Dead nutria rats have washed up on beaches of southern Mississippi by the thousands in the wake of Hurricane Isaac, causing headaches for clean-up crews who wade through the piles of dead vermin to remove them.
Somewhere between 16,000 and 18,000 of the semiaquatic, rat-like rodents have turned up in Hancock county, along with some other dead animals, the Sun Herald reported. Crews there were trying to devise the best way to get ride of the thousands of dead nutria rats, which drowned during the hurricane’s storm surge.
The situation got the better of many of the clean-up crew, with a half-dozen of them quitting by Sunday, the Sun Herald reported. The government hired contractor U.S. Environmental Services to handle the situation, taking the dead nutria rats to a landfill in Pecan Grove that’s intended to accommodate household garbage.
The nutria rat clean-up isn’t go well so far, said Hancock County Supervisor David Yarborough.
“They’re separating the bodies from the grass and piling them up,” Yarborough said. “They have equipment today. It’s moving.
“But it’s only getting worse,” he added. “As they’re picking them up, they’re busting open. It’s worse in one sense and better in another.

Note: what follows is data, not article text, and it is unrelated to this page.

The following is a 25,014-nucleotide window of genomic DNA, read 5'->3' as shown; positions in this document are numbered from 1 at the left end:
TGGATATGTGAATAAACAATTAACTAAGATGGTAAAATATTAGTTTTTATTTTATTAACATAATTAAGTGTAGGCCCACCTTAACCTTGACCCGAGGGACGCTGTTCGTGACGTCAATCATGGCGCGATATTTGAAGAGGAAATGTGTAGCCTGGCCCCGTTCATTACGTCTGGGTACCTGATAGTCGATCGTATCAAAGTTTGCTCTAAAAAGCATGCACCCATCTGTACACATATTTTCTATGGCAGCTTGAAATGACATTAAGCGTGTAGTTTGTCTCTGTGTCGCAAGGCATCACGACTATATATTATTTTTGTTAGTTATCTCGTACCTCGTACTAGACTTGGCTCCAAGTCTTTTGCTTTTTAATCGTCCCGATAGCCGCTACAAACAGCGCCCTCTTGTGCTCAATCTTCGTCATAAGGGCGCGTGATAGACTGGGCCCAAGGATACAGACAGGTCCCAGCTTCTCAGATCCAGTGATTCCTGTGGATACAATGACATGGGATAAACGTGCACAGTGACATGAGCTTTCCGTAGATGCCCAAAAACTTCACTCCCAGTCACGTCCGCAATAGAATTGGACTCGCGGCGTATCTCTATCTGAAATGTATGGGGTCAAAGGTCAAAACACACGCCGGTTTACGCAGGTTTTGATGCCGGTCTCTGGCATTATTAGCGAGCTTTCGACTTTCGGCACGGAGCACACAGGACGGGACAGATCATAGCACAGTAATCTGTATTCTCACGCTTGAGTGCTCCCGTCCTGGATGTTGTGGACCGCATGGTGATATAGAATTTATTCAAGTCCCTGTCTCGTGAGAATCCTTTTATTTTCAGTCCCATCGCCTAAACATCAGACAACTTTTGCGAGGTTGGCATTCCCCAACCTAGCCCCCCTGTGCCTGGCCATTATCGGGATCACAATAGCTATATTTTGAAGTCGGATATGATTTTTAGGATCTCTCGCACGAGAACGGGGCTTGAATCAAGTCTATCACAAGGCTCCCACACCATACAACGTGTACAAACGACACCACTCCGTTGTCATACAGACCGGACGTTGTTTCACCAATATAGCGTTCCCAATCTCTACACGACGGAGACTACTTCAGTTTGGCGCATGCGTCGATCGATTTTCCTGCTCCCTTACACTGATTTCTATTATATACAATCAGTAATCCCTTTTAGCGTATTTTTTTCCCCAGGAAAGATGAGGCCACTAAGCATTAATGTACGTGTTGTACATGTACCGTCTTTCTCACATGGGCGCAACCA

“They’re getting the job done. They’re equipped, but there’s people who can’t take the sight of something like this,” he said. “That’s the reason I wouldn’t even attempt this with county people. You really should be certified and trained in hazardous waste.”
The county had been through a similiar situation after Hurrican Gustav, he added. It didn’t go well then, either.
“We had people getting sick; wound up buying everybody’s clothes,” he said. “Our people just aren’t trained for this.”
Nutria are large, semi-aquatic rodents that are originally from South America. They live on a diet of wetlands plants and can reproduce quickly, having three litters a year with as many as 13 offspring each time.
“They’re like mosquitoes,” Harrison County Supervisor Kim Savant said of nutria rats. “They continue to reproduce.”
Harrison County has also seen the dead nutria wash up, but not as bad as other places, The Associated Press reported. Still, officials there estimate they removed about 16 tons of dead animals from beaches over the weekend.